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Bulldozing begins on Highway 137; temporary road over lava rock to be used by landowners, area residents first

  • Grading of a temporary road over lava rock covering Highway 137 near MacKenzie State Recreation Area began Friday. TOM CALLIS/Tribune-Herald

The start of construction of a temporary road over a portion of Highway 137 covered by this year’s lava flows was welcome news to Leilani Estates resident Michael Brant.

After withstanding the months-long Kilauea eruption, which destroyed more than 700 homes and upended communities in lower Puna, he said he was looking forward to seeing road access restored to Isaac Hale Beach Park, which remains isolated.

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“This will really usher in a better transition for people to get back to being more calm and peaceful with themselves and their neighbors,” he said.

But when the general public will be able to use the graded route over the lava rock remains to be seen.

Janet Snyder, a spokeswoman for Mayor Harry Kim, said in a voicemail Saturday the road will be meant for “emergency use by residents and landowners only, at least initially.”

She said she can’t say yet when the road, which could take weeks to complete, would be open to the general public. A barricade remains in place on the highway next to the entrance to MacKenzie State Recreation Area.

Bulldozing by Sanborn General Contracting began Friday on a portion of a hardened lava flow field that first covered Highway 137 between MacKenzie and Isaac Hale Beach Park in late May. Heat continues to radiate out from the ground in some locations.

No decisions have been made about reopening Issac Hale, though residents have been hiking there to see the new black sand beach.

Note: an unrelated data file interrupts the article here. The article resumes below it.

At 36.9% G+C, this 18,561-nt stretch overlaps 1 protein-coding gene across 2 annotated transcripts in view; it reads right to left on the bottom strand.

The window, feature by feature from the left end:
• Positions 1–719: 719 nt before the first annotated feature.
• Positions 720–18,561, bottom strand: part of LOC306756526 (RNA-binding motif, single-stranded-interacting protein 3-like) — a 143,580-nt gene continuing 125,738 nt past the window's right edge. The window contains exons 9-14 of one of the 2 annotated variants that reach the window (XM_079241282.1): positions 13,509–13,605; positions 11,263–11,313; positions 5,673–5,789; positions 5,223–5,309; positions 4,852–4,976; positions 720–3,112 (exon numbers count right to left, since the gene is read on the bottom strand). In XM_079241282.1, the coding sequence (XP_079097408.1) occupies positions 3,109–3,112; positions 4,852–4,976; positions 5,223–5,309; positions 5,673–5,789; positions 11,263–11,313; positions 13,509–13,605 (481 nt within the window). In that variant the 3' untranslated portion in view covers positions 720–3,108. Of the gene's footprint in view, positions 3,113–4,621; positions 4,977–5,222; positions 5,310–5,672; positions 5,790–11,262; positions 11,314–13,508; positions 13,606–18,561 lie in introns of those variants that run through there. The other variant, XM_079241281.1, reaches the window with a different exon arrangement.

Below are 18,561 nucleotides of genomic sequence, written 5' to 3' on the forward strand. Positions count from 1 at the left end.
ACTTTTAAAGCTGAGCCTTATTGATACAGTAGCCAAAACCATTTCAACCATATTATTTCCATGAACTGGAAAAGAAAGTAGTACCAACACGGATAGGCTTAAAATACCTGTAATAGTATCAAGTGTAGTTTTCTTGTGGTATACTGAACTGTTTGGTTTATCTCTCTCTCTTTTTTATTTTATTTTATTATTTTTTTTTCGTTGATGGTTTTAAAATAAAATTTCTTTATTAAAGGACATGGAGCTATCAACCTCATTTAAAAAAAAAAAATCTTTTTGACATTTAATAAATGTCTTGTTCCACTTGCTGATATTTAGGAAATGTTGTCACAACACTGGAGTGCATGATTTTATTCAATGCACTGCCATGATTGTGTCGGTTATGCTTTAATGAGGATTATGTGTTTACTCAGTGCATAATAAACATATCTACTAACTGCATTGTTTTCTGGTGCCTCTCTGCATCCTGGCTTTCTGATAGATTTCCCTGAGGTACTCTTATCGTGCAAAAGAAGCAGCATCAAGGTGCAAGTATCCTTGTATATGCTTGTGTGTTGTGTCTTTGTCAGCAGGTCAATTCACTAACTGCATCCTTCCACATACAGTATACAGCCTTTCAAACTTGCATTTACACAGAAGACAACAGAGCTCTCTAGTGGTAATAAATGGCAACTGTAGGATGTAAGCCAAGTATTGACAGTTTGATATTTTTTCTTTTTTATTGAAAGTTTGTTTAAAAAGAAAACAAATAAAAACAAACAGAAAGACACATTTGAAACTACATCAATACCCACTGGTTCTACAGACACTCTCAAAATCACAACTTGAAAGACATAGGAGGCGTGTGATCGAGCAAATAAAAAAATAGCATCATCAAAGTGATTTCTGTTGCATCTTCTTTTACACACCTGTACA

Snyder said the temporary road will eventually go to the park “but that’s way down the line. There’s no ETA on that either.”

The eruption, which began May 3 on Kilauea’s lower East Rift Zone, also has covered portions of Pohoiki Road, Highway 132 and Highway 137 near the former Kapoho subdivisions. Lava hasn’t been seen inside the fissures since September.

Some residents also are asking the county to make roads over other parts of the flow field so more properties can be accessed.

An online petition requesting the county to fund road access to Kapoho has received about 1,500 signatures.

Kim has said the county will wait six months from the stop of the eruption to assess whether the highways can be restored. If not, then more temporary roads could be considered, he said.

Puna Councilwoman Eileen O’Hara, who has been critical of the county’s response to the eruption, said she will introduce a resolution encouraging the county to make planning and funding for restoration of Highway 132 a priority and develop alternate routes to realign Government Beach Road and open the Railroad Avenue evacuation route.

O’Hara said she wants to get it on the Nov. 1 council committee agenda.

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“You got thousands of property owners who are now unable to access their property and yet they still own them,” she said earlier this month.

Email Tom Callis at tcallis@hawaiitribune-herald.com.